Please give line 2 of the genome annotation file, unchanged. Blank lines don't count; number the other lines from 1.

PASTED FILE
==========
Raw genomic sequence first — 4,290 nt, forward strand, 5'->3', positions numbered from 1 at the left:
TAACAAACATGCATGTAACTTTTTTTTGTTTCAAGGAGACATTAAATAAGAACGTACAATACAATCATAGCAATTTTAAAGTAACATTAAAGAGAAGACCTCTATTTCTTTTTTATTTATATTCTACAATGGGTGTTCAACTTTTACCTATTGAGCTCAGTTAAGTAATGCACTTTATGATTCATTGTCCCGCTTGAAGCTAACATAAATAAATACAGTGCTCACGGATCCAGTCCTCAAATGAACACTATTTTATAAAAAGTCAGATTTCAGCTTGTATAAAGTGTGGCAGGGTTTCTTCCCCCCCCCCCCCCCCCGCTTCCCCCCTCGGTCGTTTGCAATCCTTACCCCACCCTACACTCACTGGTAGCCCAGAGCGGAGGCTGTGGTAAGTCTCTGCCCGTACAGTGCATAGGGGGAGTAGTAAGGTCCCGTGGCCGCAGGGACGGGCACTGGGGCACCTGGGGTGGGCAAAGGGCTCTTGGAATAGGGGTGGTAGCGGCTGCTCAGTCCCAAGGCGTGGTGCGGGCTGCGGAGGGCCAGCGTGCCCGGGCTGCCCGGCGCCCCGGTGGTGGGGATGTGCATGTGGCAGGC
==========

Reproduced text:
TAACAAACATGCATGTAACTTTTTTTTGTTTCAAGGAGACATTAAATAAGAACGTACAATACAATCATAGCAATTTTAAAGTAACATTAAAGAGAAGACCTCTATTTCTTTTTTATTTATATTCTACAATGGGTGTTCAACTTTTACCTATTGAGCTCAGTTAAGTAATGCACTTTATGATTCATTGTCCCGCTTGAAGCTAACATAAATAAATACAGTGCTCACGGATCCAGTCCTCAAATGAACACTATTTTATAAAAAGTCAGATTTCAGCTTGTATAAAGTGTGGCAGGGTTTCTTCCCCCCCCCCCCCCCCCGCTTCCCCCCTCGGTCGTTTGCAATCCTTACCCCACCCTACACTCACTGGTAGCCCAGAGCGGAGGCTGTGGTAAGTCTCTGCCCGTACAGTGCATAGGGGGAGTAGTAAGGTCCCGTGGCCGCAGGGACGGGCACTGGGGCACCTGGGGTGGGCAAAGGGCTCTTGGAATAGGGGTGGTAGCGGCTGCTCAGTCCCAAGGCGTGGTGCGGGCTGCGGAGGGCCAGCGTGCCCGGGCTGCCCGGCGCCCCGGTGGTGGGGATGTGCATGTGGCAGGC